Lost Art of Reading Nature’s Signs – As kids grow older, learning to read nature signs can help them maintain the sense of awe they felt as a young child, as well as help them gain skills.

My Book of Birds – The stunning art in this book will delight both little kids and adults.

Biographies for Kids

Wangari’s Trees of Peace – This inspiring story about a woman who planted trees in  will encourage readers to care for the world they love.

Out of School and into Nature: Anna Comstock Story – Anna Comstock loved learning about nature pursued the study of science, even though it wasn’t encouraged for women in her day. 

The Boy Who Drew Birds: A Story of John James Audubon – The story of the founder of the Audubon Society will inspire curious kids.

Miss Lady Bird’s Wildflowers: How a FIrst Lady Changed America – Lady Bird Johnson’s vision for wildflowers along highways has had a lasting impact on America, as detailed in this story

Shark Lady: The True Story of How Eugenie Clark Became the Ocean’s Most Fearless Scientist – If your little one loves sharks, she will love this real look into how to become a shark scientist.

Camping, Survival and Activity books

Forest Club – This book is full of information and activities for all seasons. You can read our review of it here.

Survival For Beginners – Adventure lovers will be enthralled by this book. 

Feast by Firelight: Simple Recipes for Camping, Cabins and the Great Outdoors – This campfire cookbook is fun for adults and eager kids.

Camp Out! The Ultimate Kids’ Guide – This book has everything kids want to know about camping, from tying knots to reading weather patterns, plus games and songs to play and sing.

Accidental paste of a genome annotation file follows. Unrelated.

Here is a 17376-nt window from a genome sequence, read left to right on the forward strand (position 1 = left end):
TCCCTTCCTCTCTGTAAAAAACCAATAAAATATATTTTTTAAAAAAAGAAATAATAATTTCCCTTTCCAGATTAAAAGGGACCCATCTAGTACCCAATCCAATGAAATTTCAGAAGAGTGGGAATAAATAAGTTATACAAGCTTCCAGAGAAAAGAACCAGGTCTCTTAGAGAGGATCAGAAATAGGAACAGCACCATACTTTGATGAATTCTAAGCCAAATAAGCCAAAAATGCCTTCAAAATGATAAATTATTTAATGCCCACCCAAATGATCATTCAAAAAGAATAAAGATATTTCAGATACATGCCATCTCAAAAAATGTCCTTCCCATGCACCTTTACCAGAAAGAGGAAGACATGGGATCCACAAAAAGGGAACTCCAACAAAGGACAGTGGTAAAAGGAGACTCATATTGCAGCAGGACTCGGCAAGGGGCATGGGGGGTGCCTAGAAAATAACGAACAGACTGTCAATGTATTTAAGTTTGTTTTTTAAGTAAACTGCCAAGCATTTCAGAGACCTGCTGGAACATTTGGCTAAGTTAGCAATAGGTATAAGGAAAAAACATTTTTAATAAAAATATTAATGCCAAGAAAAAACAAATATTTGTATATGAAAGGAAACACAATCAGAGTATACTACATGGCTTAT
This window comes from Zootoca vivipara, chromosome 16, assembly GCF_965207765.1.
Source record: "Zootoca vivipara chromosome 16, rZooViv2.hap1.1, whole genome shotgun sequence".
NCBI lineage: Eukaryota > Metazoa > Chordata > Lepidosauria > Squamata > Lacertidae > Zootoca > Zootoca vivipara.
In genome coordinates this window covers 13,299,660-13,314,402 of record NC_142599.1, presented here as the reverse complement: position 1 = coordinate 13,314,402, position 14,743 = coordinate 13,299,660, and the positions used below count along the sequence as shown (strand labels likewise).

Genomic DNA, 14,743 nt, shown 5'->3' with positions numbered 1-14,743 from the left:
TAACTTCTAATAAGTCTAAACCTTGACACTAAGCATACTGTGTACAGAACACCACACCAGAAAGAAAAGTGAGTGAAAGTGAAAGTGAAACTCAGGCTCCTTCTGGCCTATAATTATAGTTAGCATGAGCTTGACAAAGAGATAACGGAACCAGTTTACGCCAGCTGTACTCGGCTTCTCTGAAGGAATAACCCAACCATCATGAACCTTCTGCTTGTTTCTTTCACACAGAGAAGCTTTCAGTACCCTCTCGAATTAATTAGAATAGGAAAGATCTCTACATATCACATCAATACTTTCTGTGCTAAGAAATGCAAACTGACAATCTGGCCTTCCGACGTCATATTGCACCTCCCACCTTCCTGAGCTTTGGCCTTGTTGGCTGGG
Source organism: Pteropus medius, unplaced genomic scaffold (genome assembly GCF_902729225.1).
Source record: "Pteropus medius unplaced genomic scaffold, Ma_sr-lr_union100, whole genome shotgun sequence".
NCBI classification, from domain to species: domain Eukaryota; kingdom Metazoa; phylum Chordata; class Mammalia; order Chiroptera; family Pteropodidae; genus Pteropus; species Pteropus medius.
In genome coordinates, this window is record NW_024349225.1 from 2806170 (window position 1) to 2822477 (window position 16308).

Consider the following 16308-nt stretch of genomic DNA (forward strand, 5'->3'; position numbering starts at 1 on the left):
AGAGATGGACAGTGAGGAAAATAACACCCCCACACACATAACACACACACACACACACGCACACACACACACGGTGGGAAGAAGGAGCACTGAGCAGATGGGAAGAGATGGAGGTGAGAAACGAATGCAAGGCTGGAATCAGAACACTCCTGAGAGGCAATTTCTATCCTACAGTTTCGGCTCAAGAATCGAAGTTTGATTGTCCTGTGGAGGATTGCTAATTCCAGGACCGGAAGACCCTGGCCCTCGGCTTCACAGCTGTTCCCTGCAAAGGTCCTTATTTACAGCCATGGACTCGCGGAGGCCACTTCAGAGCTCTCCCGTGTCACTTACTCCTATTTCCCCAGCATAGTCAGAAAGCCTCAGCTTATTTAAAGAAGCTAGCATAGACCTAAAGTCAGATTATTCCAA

Kids’ Outdoor Adventure Book: 448 Great Things to Do in Nature Hopefully you will never hear “I’m bored!” again after showing your kids this book.

Chapter and Middle Grade Books

Pro-tip: Chapter books are great for listening to on audio to help make long drives much more bearable.

The Wild Robot – A robot gets lost in the wood and discovers a sense of beloging.

The Growly Books – A fun read-aloud book for young children, a young bear cub must set out with nothing but his backpack and glider on a long journey.

Surviving Moose Lake Kids vs. Nature – Four sixth grade classmates get stranded in the wilderness. 

My Side of the Mountain – This classic trilogy about a boy and his falcon includes two more books – On the Far Side of the Mountain and Frightful’s Mountain.

Lost on a Mountain in Maine – This is a true story of a boy who was lost for 9 days on Mount Katahdin. 

A Week in the Woods – My whole family loved this book by the author of Frindle. We called it Hatchet Jr. 

Pilu of the Woods – This is a fantasy graphic novel about a girl who gets in a fight with her big sister and runs off to live in the woods. 

Our Only May Amelia – This Newberry Honor book is the story of a young pioneer girl in 1899 who has seven older brothers and a love of adventure. 

Wishtree – Told from the perspective of a tree, this warm book is perfect for young readers looking to begin reading novels.

The Boys in the Boat (Young Readers Adaptation) – The Boys in the Boat is one of my favorite books, and this edition lets young readers follow along the exciting story of the 1936 U.S. Olympic crew team.

Island of the Blue Dolphins – This Newbery Medal winner is the story of a young girl’s story of survival on a harsh island. Don’t forget the sequel Zia.

Strange Birds: A Field Guide to Ruffling Feathers – A rebellious alternative scout troop tries to fight for what is right, encountering misadventures along the way.